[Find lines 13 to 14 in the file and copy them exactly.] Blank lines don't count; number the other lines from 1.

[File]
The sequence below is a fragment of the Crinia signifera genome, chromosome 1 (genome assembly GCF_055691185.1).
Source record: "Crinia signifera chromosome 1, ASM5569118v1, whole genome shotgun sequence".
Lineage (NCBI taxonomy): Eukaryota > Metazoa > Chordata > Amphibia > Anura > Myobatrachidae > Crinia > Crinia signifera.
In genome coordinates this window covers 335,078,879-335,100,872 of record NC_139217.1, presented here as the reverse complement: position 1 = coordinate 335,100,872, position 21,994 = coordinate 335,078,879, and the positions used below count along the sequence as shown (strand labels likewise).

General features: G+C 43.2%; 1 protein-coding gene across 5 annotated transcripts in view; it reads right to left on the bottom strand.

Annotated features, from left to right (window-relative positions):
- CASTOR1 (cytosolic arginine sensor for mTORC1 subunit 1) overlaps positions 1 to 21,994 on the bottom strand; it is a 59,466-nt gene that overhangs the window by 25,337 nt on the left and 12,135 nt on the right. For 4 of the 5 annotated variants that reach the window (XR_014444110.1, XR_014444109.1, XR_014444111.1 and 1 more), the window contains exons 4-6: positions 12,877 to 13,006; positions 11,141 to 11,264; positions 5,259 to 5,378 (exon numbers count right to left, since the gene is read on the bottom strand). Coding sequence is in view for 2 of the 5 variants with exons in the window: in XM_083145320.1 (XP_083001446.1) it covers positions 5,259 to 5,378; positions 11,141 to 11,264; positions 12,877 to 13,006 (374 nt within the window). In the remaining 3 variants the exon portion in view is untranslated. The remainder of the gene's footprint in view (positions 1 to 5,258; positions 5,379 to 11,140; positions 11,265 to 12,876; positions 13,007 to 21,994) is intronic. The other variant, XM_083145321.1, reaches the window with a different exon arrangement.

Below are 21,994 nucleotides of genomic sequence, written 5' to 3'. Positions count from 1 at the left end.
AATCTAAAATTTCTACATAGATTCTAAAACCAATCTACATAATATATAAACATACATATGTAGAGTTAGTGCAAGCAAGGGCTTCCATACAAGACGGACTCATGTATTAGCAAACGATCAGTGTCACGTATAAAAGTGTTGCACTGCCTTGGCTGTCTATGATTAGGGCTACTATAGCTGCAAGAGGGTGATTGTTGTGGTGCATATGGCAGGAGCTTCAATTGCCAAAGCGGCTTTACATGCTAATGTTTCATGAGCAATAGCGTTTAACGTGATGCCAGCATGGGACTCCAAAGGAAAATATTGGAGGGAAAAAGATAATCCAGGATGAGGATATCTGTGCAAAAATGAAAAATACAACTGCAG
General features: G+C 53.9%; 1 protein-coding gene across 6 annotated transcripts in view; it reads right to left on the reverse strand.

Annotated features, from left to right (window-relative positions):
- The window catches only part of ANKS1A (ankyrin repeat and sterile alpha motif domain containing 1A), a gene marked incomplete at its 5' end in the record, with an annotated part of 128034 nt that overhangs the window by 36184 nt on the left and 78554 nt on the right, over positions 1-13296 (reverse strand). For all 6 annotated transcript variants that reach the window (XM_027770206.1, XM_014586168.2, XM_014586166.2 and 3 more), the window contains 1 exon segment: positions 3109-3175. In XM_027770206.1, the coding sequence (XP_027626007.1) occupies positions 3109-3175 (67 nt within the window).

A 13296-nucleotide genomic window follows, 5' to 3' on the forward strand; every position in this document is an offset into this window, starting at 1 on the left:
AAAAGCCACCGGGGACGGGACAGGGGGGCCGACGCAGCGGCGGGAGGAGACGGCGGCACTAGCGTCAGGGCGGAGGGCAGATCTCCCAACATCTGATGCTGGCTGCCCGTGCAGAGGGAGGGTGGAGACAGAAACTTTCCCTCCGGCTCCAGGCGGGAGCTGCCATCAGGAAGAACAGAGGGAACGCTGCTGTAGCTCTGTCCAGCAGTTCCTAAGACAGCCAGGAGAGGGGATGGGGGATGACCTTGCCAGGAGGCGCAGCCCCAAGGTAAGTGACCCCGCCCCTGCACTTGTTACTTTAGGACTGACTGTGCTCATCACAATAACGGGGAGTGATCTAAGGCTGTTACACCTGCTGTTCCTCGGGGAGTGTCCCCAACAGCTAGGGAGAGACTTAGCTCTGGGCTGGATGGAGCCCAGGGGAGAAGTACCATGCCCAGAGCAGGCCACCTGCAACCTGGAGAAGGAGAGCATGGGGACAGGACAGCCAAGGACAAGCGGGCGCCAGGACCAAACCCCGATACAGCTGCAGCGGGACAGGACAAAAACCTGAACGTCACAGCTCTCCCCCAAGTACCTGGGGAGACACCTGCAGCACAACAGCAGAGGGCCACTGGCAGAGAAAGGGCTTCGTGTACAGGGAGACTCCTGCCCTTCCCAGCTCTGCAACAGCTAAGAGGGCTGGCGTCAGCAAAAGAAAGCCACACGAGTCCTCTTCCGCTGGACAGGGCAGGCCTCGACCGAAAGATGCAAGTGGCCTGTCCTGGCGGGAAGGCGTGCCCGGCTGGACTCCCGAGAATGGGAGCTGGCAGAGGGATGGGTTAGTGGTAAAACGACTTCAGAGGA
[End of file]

A 13296-nucleotide genomic window follows, 5' to 3' on the forward strand; every position in this document is an offset into this window, starting at 1 on the left:
AAAAGCCACCGGGGACGGGACAGGGGGGCCGACGCAGCGGCGGGAGGAGACGGCGGCACTAGCGTCAGGGCGGAGGGCAGATCTCCCAACATCTGATGCTGGCTGCCCGTGCAGAGGGAGGGTGGAGACAGAAACTTTCCCTCCGGCTCCAGGCGGGAGCTGCCATCAGGAAGAACAGAGGGAACGCTGCTGTAGCTCTGTCCAGCAGTTCCTAAGACAGCCAGGAGAGGGGATGGGGGATGACCTTGCCAGGAGGCGCAGCCCCAAGGTAAGTGACCCCGCCCCTGCACTTGTTACTTTAGGACTGACTGTGCTCATCACAATAACGGGGAGTGATCTAAGGCTGTTACACCTGCTGTTCCTCGGGGAGTGTCCCCAACAGCTAGGGAGAGACTTAGCTCTGGGCTGGATGGAGCCCAGGGGAGAAGTACCATGCCCAGAGCAGGCCACCTGCAACCTGGAGAAGGAGAGCATGGGGACAGGACAGCCAAGGACAAGCGGGCGCCAGGACCAAACCCCGATACAGCTGCAGCGGGACAGGACAAAAACCTGAACGTCACAGCTCTCCCCCAAGTACCTGGGGAGACACCTGCAGCACAACAGCAGAGGGCCACTGGCAGAGAAAGGGCTTCGTGTACAGGGAGACTCCTGCCCTTCCCAGCTCTGCAACAGCTAAGAGGGCTGGCGTCAGCAAAAGAAAGCCACACGAGTCCTCTTCCGCTGGACAGGGCAGGCCTCGACCGAAAGATGCAAGTGGCCTGTCCTGGCGGGAAGGCGTGCCCGGCTGGACTCCCGAGAATGGGAGCTGGCAGAGGGATGGGTTAGTGGTAAAACGACTTCAGAGGA